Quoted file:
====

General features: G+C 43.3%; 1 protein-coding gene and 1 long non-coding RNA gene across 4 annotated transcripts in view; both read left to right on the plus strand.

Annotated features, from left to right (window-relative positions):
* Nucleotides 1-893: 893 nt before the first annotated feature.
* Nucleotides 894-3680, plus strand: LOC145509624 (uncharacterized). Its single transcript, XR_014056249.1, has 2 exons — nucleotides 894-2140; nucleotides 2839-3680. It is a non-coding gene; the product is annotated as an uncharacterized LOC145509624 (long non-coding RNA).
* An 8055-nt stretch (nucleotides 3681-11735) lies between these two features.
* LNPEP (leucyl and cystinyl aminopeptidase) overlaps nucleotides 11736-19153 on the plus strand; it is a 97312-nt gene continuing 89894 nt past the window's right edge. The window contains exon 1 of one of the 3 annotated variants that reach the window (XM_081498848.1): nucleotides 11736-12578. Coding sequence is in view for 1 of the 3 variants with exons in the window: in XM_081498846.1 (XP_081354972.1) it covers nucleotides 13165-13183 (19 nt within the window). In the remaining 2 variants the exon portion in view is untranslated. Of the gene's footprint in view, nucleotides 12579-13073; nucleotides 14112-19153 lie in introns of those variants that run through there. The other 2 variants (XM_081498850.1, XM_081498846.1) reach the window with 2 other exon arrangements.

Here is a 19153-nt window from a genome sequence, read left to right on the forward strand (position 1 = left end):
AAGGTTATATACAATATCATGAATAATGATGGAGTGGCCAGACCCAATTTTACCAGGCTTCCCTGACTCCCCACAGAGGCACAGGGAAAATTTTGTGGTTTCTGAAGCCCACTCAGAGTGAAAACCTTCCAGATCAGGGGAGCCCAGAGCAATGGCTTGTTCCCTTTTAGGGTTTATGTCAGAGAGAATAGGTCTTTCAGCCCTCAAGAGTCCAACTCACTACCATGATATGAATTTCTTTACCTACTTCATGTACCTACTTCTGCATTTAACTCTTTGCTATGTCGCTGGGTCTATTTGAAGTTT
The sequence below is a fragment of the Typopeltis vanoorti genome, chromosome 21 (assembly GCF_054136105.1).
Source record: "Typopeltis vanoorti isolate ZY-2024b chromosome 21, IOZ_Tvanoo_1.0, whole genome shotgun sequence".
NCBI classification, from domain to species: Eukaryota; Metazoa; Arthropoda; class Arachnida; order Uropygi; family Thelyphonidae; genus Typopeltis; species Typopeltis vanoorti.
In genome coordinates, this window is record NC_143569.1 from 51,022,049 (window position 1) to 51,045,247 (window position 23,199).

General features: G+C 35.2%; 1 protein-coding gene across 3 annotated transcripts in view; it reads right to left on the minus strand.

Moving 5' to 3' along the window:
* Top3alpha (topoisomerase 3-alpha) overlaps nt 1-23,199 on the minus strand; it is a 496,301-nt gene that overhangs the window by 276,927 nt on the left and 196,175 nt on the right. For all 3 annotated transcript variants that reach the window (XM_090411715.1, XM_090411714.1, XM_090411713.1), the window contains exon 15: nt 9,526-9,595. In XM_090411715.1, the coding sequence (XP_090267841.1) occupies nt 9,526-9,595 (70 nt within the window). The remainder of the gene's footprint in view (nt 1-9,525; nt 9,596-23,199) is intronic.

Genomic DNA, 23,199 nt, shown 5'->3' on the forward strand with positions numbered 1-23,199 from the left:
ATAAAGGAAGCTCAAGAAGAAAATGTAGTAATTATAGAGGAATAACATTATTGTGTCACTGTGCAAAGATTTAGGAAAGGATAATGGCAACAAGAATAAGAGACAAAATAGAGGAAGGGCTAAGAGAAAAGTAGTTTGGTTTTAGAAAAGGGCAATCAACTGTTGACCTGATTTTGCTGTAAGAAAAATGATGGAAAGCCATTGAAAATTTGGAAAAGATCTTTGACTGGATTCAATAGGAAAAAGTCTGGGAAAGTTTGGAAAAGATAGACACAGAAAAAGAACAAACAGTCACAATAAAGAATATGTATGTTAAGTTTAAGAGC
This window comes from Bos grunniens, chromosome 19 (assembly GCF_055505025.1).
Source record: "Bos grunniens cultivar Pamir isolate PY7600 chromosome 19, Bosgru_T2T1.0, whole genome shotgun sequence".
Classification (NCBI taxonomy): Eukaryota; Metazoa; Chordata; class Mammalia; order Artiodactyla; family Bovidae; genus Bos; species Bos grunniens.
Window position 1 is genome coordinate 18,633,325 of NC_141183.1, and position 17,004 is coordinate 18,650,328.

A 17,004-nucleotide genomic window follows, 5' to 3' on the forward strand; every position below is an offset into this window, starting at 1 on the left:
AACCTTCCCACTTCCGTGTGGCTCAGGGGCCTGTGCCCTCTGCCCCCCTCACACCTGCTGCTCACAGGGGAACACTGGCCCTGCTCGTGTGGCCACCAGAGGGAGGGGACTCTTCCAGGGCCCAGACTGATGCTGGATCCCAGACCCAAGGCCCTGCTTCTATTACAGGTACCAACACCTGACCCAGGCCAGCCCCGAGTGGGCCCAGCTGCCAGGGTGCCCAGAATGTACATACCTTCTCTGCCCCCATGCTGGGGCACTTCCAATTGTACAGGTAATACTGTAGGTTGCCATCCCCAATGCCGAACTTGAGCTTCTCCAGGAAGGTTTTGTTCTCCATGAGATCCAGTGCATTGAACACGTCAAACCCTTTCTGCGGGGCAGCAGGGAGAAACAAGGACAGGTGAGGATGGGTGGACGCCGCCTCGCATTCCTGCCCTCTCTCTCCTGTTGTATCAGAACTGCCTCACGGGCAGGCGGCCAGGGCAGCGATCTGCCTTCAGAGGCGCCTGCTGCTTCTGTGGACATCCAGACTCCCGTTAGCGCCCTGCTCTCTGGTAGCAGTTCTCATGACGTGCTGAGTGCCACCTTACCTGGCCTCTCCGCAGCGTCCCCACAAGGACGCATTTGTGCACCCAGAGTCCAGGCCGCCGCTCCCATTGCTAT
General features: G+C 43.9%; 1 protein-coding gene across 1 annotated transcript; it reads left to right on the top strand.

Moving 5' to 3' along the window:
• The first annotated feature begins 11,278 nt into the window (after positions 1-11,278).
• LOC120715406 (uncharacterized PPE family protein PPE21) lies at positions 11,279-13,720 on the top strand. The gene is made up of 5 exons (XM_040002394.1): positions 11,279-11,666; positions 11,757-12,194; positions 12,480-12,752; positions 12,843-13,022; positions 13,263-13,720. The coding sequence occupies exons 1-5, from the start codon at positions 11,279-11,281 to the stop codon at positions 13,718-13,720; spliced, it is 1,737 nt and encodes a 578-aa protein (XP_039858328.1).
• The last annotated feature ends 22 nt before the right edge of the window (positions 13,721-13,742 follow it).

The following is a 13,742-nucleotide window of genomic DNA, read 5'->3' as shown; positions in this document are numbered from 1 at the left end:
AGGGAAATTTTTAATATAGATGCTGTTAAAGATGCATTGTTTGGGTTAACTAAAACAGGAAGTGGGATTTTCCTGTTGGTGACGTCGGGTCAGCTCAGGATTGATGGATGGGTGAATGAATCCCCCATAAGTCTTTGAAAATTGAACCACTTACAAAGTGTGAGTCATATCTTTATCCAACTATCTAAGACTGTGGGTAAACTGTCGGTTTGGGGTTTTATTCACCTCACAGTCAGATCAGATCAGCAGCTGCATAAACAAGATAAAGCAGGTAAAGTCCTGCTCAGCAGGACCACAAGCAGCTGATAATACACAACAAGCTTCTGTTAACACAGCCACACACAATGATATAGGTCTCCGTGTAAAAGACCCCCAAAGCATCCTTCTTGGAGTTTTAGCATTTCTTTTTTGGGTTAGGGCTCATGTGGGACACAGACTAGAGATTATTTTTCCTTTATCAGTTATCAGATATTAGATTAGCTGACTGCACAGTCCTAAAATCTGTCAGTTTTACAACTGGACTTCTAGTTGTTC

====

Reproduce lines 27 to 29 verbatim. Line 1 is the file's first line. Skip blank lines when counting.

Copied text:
• LOC120715406 (uncharacterized PPE family protein PPE21) lies at positions 11,279-13,720 on the top strand. The gene is made up of 5 exons (XM_040002394.1): positions 11,279-11,666; positions 11,757-12,194; positions 12,480-12,752; positions 12,843-13,022; positions 13,263-13,720. The coding sequence occupies exons 1-5, from the start codon at positions 11,279-11,281 to the stop codon at positions 13,718-13,720; spliced, it is 1,737 nt and encodes a 578-aa protein (XP_039858328.1).
• The last annotated feature ends 22 nt before the right edge of the window (positions 13,721-13,742 follow it).

The following is a 13,742-nucleotide window of genomic DNA, read 5'->3' as shown; positions in this document are numbered from 1 at the left end: